The hot Chai Latte variant is probably the best known. The Indian spiced tea also tastes so good cold as an Iced Chai Latte, despite the very Christmas spices. And the dirty variant would be the dirty chai latte, which is a chai latte with coffee. That sounds like a lot of caffeine! Have you ever drank this? I don’t like sweetened coffee at all unless it’s black. But I love chai latte sweetly. I think that chai tea lattes are always sweet, can’t imagine them without sugar. The chai I drank in India always contained more sugar than anything else. Maybe I shall give the dirty version a try.
Ho ho ho
This homemade chai syrup, you may not only enjoy yourself but also your loved ones. It makes a wonderful DIY (Xmas) gift from the kitchen. Mom, parents, family, friends, and coworkers alike will be happy about the delicious chai syrup for a chai latte. Please make sure that you use bottles that are really tight. Swing top bottles are available in every 1 euro (dollar) shop. But I wouldn’t rely on them. I ordered mine from Amazon, namely these here *) (they don’t cost the world and are available in different sizes). The ten pieces of 200 ml each are perfect for the two liters of syrup specified in the recipe.
Did you try this recipe?
I would love to see the result. Please do not forget to tag me on Instagram: @plantbased.redhead.cooks
- 1 kg (35.2 oz or 5 cups) (brown) sugar
- 2 liters (8.5 cups) of water
- 4 sticks of cinnamon
- 8 tbsp cardamom pods
- 8 thumb-sized pieces of ginger
- 6 tbsp cloves
- 3 tbsp allspice
- 20 black peppercorns
- 20 tbsp or approx. 100 g (3.5 oz) loose black tea
- First, rinse the bottles with hot water. I do this by putting the bottles with the swing top on them (which are each open) in the sink. Then I boil water with the kettle and pour it into the bottles and also something over the caps. I'll leave it like that for a few minutes. Then I empty the bottles. Protect your hands with a tea towel as the bottles are very hot! Then let the bottles dry upside down, against the wall and leaning against each other.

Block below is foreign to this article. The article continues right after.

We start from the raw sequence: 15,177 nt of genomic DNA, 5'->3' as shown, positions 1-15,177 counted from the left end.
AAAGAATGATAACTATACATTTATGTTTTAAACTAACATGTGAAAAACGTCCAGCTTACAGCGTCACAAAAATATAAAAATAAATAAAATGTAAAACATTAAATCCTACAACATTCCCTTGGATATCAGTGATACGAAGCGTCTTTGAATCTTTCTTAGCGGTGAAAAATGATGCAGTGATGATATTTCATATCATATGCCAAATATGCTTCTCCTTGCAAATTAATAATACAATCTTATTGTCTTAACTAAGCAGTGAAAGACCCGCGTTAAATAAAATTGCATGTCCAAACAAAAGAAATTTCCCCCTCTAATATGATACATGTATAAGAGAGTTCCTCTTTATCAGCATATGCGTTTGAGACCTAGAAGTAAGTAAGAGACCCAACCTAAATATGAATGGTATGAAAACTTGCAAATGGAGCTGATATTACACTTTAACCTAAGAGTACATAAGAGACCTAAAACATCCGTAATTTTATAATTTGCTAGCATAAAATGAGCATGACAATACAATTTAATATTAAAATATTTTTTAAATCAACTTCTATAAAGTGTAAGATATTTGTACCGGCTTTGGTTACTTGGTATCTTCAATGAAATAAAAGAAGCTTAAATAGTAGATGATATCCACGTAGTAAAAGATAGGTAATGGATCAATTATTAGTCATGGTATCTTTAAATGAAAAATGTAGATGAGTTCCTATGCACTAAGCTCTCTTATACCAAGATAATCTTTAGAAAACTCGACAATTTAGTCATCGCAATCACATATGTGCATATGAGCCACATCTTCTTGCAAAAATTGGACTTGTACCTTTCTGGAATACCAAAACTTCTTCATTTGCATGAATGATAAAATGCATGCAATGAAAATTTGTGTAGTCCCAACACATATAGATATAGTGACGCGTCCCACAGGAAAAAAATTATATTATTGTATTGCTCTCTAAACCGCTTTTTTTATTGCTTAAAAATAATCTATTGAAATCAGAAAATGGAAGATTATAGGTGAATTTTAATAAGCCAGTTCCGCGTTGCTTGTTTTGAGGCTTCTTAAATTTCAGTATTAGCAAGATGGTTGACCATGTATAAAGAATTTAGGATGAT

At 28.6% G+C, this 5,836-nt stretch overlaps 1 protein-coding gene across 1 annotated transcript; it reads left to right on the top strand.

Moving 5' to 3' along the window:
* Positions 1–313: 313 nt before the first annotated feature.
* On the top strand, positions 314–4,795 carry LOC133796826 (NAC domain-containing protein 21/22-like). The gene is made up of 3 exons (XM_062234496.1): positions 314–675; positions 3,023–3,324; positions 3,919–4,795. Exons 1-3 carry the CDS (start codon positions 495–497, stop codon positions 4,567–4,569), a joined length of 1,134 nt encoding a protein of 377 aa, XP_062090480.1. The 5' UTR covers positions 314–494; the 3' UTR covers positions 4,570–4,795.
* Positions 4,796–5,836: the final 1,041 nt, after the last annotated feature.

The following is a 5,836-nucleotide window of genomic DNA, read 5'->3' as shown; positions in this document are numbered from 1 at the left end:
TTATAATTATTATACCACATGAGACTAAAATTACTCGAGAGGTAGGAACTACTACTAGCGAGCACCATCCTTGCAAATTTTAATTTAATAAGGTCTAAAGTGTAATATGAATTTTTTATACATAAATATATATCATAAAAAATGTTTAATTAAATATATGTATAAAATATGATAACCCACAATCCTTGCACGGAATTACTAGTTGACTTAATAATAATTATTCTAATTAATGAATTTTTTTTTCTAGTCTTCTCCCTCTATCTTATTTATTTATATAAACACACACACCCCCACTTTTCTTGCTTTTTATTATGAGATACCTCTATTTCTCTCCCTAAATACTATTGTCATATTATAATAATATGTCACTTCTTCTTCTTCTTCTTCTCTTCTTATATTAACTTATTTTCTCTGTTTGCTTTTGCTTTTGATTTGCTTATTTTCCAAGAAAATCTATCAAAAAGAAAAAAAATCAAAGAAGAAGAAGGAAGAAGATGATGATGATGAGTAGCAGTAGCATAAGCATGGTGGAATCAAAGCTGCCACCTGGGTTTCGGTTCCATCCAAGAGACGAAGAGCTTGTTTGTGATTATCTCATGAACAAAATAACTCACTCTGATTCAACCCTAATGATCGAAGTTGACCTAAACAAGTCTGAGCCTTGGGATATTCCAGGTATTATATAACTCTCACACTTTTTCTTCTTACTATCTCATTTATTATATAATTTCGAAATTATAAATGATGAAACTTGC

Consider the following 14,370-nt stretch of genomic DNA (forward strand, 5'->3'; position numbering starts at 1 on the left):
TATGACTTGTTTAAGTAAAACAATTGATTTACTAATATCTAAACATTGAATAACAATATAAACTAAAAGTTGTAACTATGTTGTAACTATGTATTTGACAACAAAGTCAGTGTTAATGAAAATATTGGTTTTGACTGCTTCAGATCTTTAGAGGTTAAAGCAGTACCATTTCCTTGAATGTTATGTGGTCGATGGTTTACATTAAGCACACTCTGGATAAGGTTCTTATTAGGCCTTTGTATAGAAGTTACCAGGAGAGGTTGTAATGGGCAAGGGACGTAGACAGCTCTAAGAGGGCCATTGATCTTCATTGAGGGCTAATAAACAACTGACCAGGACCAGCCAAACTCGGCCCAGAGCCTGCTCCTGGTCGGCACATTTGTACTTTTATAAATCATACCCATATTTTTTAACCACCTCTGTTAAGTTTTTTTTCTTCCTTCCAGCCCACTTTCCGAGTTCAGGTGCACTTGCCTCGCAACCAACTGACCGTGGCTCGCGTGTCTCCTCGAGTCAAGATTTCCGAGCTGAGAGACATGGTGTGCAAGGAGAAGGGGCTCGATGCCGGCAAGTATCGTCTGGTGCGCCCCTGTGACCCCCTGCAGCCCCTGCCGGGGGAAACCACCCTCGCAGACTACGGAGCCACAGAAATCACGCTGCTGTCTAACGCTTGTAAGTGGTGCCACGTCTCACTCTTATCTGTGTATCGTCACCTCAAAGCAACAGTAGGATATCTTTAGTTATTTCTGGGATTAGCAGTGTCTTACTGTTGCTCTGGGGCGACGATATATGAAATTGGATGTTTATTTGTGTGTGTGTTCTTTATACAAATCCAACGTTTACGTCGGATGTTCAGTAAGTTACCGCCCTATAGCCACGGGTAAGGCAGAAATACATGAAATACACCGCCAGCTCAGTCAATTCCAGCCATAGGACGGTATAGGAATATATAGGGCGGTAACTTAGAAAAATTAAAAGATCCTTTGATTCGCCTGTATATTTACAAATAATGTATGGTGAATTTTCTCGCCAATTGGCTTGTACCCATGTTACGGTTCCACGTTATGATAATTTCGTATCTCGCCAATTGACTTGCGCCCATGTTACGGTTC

- If the ginger is not organic, peel it and then cut it into slices. Put aside.
- Next, crash the spices. Use a mortar for this, or simply put them in the pot and take a thicker glass or something similar and use its base to crush the spices directly in the pot. They don't need to be ground, just lightly mashed, especially the cardamom pods, to open them up a little.
- Then roast the spices for about 1 minute while stirring so that they develop their full taste. Caution: The spices begin to smoke quickly, but are not yet burned. A heavenly scent rises. Keep an eye on them and don't roast them for much longer than a minute as they do end up burning quickly.
- Add the ginger to the spices and also the sugar and water. Bring to boil and then let them simmer gently for about 20 minutes.
- Strain the syrup, preferably with a cloth that is laid out in a sieve which is hanging over a fresh saucepan. I use my cheesecloth *) for this, which I also use to make baked almond feta.
- Let the strained liquid simmer for another 10 minutes.
- If you want to make the syrup with black tea (in the post I explain the possible uses for the different versions), add it now (otherwise skip to the next and last step). Turn off the stove and let the tea steep for 3 to 5 minutes.
- Strain everything back using a cheesecloth *) again. Or simply take out the tea bags if you use them instead of loose tea (see notes below).
- Pour the hot liquid into bottles using a funnel and close them.
- Instead of loose tea, you could use teabags. About 25 to 30 pieces should replace the amount of 100 g loose tea.
- The syrup is not typically thick like a syrup, but more like a concentrate. So don't be surprised if that is the case with you - everything is fine.
- Once opened, keep the chai syrup in the refrigerator. I can't say anything about the exact duration. Thanks to the sugar, it stays good for a while
- If you can't find allspice, you can use more cloves and cinnamon instead.
- Fennel seeds, star anise, and even chili would do well in syrup too. But I like it best without all of that.
- You can enjoy the syrup with either cold or warm vegan milk. I use about 1-2 tablespoons of syrup per cup/glass. By the way, you can replace half of the milk with water (mix a water-milk mixture with the syrup). It doesn't necessarily taste better, but it is still tasty and reduces milk consumption, which in turn is cheaper, and so we don't have to carry that much home.
- Sprinkle a little cinnamon on your chai latte if you like.
How do you measure the brown sugar. ( 2.2oz)